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  • Empires - The Medici: Godfathers of the Renaissance
    Empires - The Medici: Godfathers of the Renaissance
    A fascinating and highly entertaining look at one of the most important families of the Renaissance era--the Medici.
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    Sister Wendy - The Complete Collection (Story of Painting / Grand Tour / Odyssey / Pains of Glass)

    “Sister Wendy Beckett has transformed public appreciation of art through her astonishing knowledge, insight and passion for painting and painters.” This set includes Sister Wendy's Story of Painting, Sister Wendy's Odyssey, and Sister Wendy's Grand Tour. Simultaneously delightful and scholarly--this is a must have for anyone interested in art history.

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    Exit Through the Gift Shop
    When British stencil artist Banksy traveled to Los Angeles to work, he came across obscure French filmmaker Thierry Guetta and his badly organized collection of videotapes involving the activities of graffiti artists. Inspired, Banksy assembled them with new footage to create this talked-about documentary, and the result is a mind-boggling and odd film (so strange as to be thought a hoax by some) about outsider artists and the definition of art itself.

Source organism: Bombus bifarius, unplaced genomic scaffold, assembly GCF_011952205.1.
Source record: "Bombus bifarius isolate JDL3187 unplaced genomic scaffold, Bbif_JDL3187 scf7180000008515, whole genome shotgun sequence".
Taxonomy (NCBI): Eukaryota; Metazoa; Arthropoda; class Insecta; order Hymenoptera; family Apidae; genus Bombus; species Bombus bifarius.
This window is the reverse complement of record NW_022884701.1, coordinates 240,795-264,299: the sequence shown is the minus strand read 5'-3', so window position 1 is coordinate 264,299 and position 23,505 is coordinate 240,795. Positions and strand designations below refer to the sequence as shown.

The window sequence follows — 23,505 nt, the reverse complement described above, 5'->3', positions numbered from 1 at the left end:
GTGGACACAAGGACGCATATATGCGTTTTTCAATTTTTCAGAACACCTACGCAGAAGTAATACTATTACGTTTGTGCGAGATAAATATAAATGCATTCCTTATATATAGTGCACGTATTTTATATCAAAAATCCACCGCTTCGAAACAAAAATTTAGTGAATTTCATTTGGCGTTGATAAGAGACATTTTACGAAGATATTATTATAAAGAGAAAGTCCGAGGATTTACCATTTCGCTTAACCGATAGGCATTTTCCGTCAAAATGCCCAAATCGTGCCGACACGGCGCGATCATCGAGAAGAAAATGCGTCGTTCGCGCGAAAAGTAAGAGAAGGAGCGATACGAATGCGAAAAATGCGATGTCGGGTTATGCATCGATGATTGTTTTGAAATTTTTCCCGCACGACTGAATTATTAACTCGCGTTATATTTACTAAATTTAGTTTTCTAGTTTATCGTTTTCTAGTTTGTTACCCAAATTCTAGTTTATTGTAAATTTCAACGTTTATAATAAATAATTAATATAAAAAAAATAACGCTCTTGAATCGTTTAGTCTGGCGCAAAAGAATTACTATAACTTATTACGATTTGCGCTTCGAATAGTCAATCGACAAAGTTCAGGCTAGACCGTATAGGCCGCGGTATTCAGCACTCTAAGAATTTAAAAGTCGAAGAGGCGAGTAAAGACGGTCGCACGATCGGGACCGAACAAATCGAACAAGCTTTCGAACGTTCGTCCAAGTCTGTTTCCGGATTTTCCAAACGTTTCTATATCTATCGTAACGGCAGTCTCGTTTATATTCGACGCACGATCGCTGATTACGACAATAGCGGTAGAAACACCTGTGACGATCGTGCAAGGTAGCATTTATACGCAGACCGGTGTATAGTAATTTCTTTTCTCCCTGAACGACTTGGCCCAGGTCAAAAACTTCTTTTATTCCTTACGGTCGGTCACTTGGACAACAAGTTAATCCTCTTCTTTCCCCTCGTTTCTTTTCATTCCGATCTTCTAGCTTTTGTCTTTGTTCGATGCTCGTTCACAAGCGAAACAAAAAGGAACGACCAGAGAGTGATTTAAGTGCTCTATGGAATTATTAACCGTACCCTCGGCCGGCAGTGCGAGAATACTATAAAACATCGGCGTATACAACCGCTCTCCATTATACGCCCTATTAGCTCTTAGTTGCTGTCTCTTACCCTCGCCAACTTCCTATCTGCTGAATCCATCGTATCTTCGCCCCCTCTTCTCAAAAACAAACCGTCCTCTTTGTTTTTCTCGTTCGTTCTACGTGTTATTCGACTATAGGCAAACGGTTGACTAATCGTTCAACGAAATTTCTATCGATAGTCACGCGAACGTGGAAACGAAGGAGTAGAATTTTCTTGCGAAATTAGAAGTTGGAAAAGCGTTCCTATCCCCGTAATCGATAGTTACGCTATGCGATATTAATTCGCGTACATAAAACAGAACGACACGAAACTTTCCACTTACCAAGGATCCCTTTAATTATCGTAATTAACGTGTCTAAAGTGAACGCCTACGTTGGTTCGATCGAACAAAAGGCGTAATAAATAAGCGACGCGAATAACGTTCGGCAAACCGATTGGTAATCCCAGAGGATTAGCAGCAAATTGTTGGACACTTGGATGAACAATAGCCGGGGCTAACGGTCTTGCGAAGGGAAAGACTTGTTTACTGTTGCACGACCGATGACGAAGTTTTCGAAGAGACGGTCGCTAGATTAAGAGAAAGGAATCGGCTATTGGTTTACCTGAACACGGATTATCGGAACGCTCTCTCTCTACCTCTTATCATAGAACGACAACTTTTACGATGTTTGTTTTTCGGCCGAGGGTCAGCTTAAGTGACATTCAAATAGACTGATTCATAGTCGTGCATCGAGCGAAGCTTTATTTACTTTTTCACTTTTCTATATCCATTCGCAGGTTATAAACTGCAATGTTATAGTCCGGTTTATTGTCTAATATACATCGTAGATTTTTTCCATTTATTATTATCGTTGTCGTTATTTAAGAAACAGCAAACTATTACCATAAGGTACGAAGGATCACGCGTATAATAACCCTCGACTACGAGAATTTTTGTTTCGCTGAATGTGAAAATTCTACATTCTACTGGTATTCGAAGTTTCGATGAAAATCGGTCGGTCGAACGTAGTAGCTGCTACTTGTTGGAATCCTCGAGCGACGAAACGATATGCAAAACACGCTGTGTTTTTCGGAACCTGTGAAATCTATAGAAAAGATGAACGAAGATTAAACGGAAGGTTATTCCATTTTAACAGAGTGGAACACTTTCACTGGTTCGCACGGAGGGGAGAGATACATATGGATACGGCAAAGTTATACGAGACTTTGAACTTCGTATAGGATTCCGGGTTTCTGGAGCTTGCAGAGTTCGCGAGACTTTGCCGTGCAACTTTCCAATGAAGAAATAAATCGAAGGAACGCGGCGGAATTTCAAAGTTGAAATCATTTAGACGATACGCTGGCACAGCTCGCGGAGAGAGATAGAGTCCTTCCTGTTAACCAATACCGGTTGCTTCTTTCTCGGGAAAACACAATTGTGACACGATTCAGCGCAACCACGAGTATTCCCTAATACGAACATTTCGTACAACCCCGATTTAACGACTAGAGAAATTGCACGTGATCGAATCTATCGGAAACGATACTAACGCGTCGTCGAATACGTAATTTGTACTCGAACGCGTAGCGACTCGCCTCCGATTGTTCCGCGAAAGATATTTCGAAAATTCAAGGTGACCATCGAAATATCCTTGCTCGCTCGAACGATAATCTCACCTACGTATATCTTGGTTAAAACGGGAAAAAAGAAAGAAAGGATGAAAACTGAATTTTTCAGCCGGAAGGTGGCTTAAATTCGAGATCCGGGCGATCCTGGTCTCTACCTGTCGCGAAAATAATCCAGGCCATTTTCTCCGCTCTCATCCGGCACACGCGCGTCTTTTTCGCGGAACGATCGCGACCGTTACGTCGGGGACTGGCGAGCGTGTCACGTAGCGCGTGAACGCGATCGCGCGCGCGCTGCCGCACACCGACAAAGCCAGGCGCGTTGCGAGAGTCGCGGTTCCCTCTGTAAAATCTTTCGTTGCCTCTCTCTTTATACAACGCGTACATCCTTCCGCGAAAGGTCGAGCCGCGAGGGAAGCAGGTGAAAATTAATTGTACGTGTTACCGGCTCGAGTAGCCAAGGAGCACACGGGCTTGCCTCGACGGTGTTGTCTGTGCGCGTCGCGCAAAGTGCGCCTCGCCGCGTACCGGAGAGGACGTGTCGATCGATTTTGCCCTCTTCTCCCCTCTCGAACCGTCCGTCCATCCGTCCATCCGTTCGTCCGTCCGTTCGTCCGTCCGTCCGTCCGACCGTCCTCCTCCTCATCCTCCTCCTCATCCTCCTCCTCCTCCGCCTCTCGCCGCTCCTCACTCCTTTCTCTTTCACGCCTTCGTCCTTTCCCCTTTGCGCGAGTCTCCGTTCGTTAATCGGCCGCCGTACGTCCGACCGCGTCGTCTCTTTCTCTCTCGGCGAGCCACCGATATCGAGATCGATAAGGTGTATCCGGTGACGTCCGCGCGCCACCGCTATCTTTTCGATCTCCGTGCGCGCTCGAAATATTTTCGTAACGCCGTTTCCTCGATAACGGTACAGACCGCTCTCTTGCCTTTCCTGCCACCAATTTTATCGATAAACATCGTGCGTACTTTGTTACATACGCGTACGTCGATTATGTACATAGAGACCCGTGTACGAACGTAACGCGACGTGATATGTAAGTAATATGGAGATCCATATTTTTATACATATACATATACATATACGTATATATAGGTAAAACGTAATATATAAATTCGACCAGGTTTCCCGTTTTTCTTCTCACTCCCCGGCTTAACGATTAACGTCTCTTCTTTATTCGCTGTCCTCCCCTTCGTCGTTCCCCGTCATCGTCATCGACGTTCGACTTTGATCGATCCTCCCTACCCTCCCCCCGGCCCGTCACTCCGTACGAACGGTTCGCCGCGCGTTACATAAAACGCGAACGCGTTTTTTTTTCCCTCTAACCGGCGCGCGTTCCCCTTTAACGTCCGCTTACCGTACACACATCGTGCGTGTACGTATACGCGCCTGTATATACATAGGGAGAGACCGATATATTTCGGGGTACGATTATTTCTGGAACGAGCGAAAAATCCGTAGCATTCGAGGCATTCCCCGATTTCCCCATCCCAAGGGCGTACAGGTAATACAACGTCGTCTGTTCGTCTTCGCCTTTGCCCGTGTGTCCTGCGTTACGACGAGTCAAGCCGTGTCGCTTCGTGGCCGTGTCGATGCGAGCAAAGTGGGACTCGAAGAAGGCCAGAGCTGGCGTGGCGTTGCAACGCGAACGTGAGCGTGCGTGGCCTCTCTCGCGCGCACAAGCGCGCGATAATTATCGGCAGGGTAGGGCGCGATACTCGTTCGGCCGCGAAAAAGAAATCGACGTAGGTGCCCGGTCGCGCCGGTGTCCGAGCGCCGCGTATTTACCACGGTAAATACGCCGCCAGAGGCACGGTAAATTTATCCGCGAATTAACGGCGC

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    The Impressionists
    A dramatization of the Impressionist movement as seen through the eyes of Claude Monet. Highly entertaining and informative.
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    The Impressionists: The Other French Revolution
    A very personal and revealing look at the personalities that created Impressionism.

Entries in Modernism (16)


Barbara Hepworth: Relationships to Space

Barbara Hepworth - Rock Form (Porthcurno) - 1964 - Bronze, Edition of 6, Cast No. 3 - 99-3/4 x 42 x 17 in. (253.4 x 106.7 x 43.2 cm) - Norton Simon Museum - Pasadena, CABritish artist Barbara Hepworth (1903-1975) distinguished herself as a world-recognized sculptor during a period where female artists were rare. She evolved her ideas and her work as an influential part of an ongoing conversation with many other important artists of her time, working crucially in areas of greater abstraction while creating three dimensional objects. 

Hepworth’s development of sculptural vocabularies and ideas was complex and multi-faceted. It included the use of a wide range of physical materials for sculpting and an unprecedented sensitivity to the particular qualities of those materials in helping decide the ultimate results of her sculptures. The investigation of "absence" in sculpture as much as "presence," and deep considerations of the relationship of her sculptural forms to the larger spaces surrounding it were of keen interest to her.